In 2011-12 the UK Perfume and Cosmetics Manufacturing industry is expected to generate sales of about £3.02 billion at the manufacturing level as it continues to claw back ground lost during the financial crisis
London, United Kingdom (PRWEB) October 27, 2011
Given its status as a mature industry, the UK Perfume and Cosmetics Manufacturing industry is expected to post moderate growth over the five years through 2016-17, according to latest report from IBISWorld, the UK’s largest publisher of industry research. Growing awareness of health and well-being will also result in the development of more health-oriented products. Continued product development, including natural, organic, cosmeceutical or nutraceutical fusion products, environmentally friendly and ultra-niche products will also help stimulate the demand for an increasing array of products.
Perfume and cosmetics have a long history. By the 18th century the use of cosmetics and toiletries was common among most social classes and by the end of the 19th century the industry was associated with iconic names such as Rimmel, Boots, Elizabeth Arden, Chanel and Max Factor: brand names that still exist today. In 2010, the total cosmetics and toiletries (C&T) market within Great Britain was worth over £8.0 billion at the retail level.
At the UK manufacturing level the industry is considerably smaller, reflecting in part the global nature of the industry and the dominance of established global players that conduct their operations on a worldwide scale. This is reflected in the dominant role that international trade plays within the UK Perfume and Cosmetics Manufacturing industry.
Within the European Union, the United Kingdom is estimated to be the fourth-largest market (behind Germany, France and Italy), accounting for about 13% of C&T retail sales in 2009. It is also one of the top C&T exporters accounting for about 7.5% of EU C&T exports in 2010.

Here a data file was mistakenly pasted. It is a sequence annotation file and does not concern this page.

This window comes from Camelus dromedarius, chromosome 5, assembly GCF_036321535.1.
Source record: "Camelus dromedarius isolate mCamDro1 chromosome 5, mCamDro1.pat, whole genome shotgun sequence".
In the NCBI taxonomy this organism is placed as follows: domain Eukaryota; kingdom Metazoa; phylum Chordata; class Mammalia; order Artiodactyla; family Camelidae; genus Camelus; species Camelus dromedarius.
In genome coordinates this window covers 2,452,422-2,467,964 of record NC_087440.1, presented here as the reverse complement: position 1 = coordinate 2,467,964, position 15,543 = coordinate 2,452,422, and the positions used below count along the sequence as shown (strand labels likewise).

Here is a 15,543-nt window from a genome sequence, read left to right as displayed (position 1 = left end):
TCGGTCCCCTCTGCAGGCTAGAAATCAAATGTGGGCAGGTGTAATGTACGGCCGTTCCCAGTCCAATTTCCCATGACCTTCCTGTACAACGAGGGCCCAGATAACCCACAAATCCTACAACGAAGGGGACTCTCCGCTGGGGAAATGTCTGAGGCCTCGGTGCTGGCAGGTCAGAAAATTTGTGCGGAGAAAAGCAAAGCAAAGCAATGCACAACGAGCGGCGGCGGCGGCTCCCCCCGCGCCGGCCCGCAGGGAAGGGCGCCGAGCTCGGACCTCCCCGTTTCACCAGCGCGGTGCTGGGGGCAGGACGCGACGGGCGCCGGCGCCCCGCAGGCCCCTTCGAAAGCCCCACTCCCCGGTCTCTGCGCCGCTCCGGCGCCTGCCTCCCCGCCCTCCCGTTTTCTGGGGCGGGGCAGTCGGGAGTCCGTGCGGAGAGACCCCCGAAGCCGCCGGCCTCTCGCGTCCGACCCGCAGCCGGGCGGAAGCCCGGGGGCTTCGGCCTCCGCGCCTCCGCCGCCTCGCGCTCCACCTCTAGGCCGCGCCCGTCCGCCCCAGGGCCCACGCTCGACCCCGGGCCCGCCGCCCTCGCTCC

In line with its mature status, the UK Perfume and Cosmetics Manufacturing industry has undergone a period of consolidation in recent years, as several players have left the industry. Other global players have sought to close down UK manufacturing facilities in the face of intensifying international competitive pressures, as players from new geographic markets have entered the international arena.
Despite this, the industry remains progressive and is characterised by a high degree of innovation and the constant introduction of new or reformulated products. In the case of the European Union as a whole, major cosmetic companies replace or reformulate one quarter of their products every year. According to the Cosmetic Toiletry and Perfumery Association (CPTA), the UK cosmetics industry is competitive, dynamic and highly innovative. Many new products have recently been introduced, including eco-ethical products. New natural and organic products have been developed, partly in response to increasingly sophisticated consumer tastes and the rise of the ethical consumerism movement.
According to IBISWorld analyst, Arna Richardson, “In 2011-12 the UK Perfume and Cosmetics Manufacturing industry is expected to generate sales of about £3.02 billion at the manufacturing level as it continues to claw back ground lost during the financial crisis,” says Richardson. After contracting during 2008-09 and 2009-10, industry growth rates for the year will be a modest 2.2% as the industry contends with the influence of higher VAT rates on discretionary expenditure patterns. The marked contraction that occurred during these two years has also meant that the industry has shrunk in size, partly in line with the closure of several manufacturing facilities as global players reallocated their production resources in favour of higher growth geographic markets. "Revenue is expected to contract 1.0% per annum in the five years through 2011-12, with revenue levels still down marginally from 2006-07 levels of £3.17 billion.
Despite its maturity, the UK cosmetics and toiletries industry will continue to recover lost ground in the near term, which will offer potential for both domestic and international C&T manufacturers. Technological advances will remain a key driving force, in addition to the willingness of UK consumers to buy an increasing range of complex formulated products, including protection products (i.e. products offering protection properties against the elements or ageing) as well as green products, which are expected to become more mainstream. Revenue is anticipated to grow 1.9% per annum in the five years through 2016-17, bringing revenue up to an estimated £3.31 billion. In 2012-13 the industry is expected to post growth of 1.8%.
For more information, download the full report from IBISWorld on the Perfume and Cosmetics Manufacturing industry
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